What Are the Various Charges That All Investors Need to Know About in Mutual Fund Investing?



Mutual funds investment, in the world, at present, have become the first preference of investors as a means to invest and achieve excellent returns, according to the investors’ needs, wants, wills, demands and expectations. But at the same time, mutual funds investments incur many charges, fees and costs on their investors, as a result of which the investors may create a negative image of mutual funds in their respective minds. This article aims to uncover all the costs, charges and fees related to mutual funds’ investments and make the readers understand correctly about the same.

All the people aspiring to become investors need to know some prerequisites, and do some research. All the funds that are being considered need to be compared with others on the basis of various fees and charges, keeping industry standards as benchmarks. Comparing the total expense ratio is the best way to compare various types of funds, since all of them come with different types of fees and charges.

All the investors holding mutual funds are liable to pay a fixed amount of charges, which can be termed under Mutual fund fees and expenses. A lot of costs, namely investment advisory fees, shareholder transaction costs and distribution and marketing expenses are involved when running an investment in mutual funds. Funds are passed along with these costs to all the investors in numerous ways.

There also are some best mutual funds in India out there in the market shareholder fees directly get imposed on the investors whenever buying or selling of shares is done by the investor. Moreover, all the funds have recurring, fund-wide regular operating expenses. Investors themselves eventually are supposed to pay these fees and costs since all the mutual funds pay their operating expenses from the fund assets. Though these may seem negligible, such costs can considerably decrease an investor’s earnings.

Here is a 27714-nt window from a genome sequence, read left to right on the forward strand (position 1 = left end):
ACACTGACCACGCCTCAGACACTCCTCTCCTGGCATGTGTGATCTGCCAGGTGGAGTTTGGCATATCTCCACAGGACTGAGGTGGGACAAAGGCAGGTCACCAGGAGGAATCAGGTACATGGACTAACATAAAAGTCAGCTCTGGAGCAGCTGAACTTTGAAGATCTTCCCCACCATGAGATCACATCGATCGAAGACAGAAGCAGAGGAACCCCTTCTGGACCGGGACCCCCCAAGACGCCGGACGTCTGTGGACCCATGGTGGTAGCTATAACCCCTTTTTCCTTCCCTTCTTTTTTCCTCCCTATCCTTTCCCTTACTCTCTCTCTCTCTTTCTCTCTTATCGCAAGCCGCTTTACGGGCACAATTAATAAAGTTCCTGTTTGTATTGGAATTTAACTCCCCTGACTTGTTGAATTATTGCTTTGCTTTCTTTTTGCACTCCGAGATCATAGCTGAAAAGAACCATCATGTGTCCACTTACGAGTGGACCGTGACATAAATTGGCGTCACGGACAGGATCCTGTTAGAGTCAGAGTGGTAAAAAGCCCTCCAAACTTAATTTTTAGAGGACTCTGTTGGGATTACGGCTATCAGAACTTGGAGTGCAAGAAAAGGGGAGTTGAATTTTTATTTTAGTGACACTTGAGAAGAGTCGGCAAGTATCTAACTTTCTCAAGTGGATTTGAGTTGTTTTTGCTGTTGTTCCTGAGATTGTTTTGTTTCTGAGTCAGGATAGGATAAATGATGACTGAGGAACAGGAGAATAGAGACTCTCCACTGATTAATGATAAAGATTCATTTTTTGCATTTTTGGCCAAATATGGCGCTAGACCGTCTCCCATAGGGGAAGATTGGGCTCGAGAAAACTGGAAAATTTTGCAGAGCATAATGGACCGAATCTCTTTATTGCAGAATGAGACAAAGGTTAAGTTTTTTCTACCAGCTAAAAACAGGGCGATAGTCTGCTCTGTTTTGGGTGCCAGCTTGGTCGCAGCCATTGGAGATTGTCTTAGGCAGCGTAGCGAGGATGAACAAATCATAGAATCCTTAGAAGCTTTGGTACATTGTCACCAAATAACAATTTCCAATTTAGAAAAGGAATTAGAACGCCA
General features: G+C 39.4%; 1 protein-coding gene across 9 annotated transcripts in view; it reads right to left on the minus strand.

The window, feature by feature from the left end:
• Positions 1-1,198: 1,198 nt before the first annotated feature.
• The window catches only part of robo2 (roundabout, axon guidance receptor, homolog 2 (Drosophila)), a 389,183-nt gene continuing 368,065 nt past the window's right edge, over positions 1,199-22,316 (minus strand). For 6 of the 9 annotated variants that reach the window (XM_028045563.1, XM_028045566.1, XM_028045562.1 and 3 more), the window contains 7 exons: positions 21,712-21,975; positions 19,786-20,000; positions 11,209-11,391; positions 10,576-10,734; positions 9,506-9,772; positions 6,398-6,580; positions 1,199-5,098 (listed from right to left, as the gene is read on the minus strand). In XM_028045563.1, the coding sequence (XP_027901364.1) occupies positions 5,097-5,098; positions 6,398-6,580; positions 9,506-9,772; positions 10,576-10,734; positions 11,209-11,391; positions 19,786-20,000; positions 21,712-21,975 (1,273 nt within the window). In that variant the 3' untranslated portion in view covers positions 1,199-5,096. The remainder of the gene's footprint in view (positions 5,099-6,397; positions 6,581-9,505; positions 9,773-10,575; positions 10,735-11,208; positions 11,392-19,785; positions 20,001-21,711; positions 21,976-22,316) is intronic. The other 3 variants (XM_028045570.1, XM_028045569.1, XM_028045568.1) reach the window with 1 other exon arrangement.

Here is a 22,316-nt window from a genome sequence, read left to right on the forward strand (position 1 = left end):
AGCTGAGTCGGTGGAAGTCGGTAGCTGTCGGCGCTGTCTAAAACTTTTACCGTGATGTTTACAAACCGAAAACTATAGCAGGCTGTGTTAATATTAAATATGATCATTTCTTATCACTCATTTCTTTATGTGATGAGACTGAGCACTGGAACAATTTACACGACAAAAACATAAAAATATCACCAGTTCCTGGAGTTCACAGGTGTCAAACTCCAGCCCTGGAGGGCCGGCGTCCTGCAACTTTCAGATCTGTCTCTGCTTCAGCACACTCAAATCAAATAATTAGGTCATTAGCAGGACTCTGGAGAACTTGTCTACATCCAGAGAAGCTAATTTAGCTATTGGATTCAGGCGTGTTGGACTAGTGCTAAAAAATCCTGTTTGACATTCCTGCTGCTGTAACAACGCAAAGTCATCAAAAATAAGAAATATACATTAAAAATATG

The various types of fees that an investor has to consider paying while dealing with mutual funds investments are as follows:

  1. Purchase fee
  2. Exchange fee
  3. Management fee
  4. Account fee
  5. Distribution and service fee
  6. Transaction costs
  7. Definition of a load
  8. Front-end load
  9. Back-end load
  10. Level load/low load
  11. No-load fund

Majority of the primary investment decisions and decisions regarding the management of the assets of the mutual funds are taken by the AMCs (Asset Management Companies). Many fees and charges like sales/agent commissions, advisory fees, marketing and selling expenses, legal and audit fees, ongoing service fees, transfer and registrar agent fees and fund administration expenses are usually procured from the investors under the name of regular operational costs and professional fund management, by the AMCs.

As a whole, all these costs and expenses, together, are known as TER (Total Expense Ratio) and is expressed in percentage as an annual charge on AUM. According to the guidelines given by SEBI, TER is supposed to be inversely proportional to AUM, i.e. as AUM increases, TER needs to decrease. The net of all liabilities including TER is known as the NAV (Net Asset Value) of a scheme of a mutual fund, and therefore lower TER outcomes in higher returns and vice versa. SEBI has included service tax under ‘cost to investors’ in a recent circular, (earlier paid by AMCs).

SEBI, in recent times, has introduced many helpful changes under TER. One of the latest circulars published by SEBI allows AMCs to charge an extra amount of 30 bps of TER, the condition being that new inflows from beyond top fifteen metropolitan cities are 30% or more of fifteen per cent of the scheme’s AUM (year-to-date) or the total of new inflows in the scheme, whichever is higher. It is okay if TER goes up to about 2.8% instead of the regular 2.5% for equity schemes.

If the inflows coming from beyond top 15 metropolitan cities are converted within a time period of an annum, counting from the date the money was invested by the investor, then the additional TER will be clawed back. It was also mentioned in the circular that at least 2 bps shall be yearly set apart by mutual funds on total assets (daily) within the maximum limit of TER for investor awareness/education initiatives.

Also, there are many other costs that need to be taken into consideration by the investors, when it comes to mutual fund investments. A few indirect costs, which an investor is supposed to bear throughout the investment tenure, also exist. For instance, an investor has to pay for opening a demat account, for maintenance of the account, and brokerage charges, in exchange traded funds (ETFs). A mandatory security transaction tax is required to be paid by the investors while buying or selling stocks, when it comes to mutual fund investments.

In the end, it can be concluded that lower costs reflect the operational efficiency of a mutual fund house. All other factors being the same, an investor is supposed to ideally invest in a scheme which has a more affordable TER compared to other competitors as higher expenses reduce returns of the fund.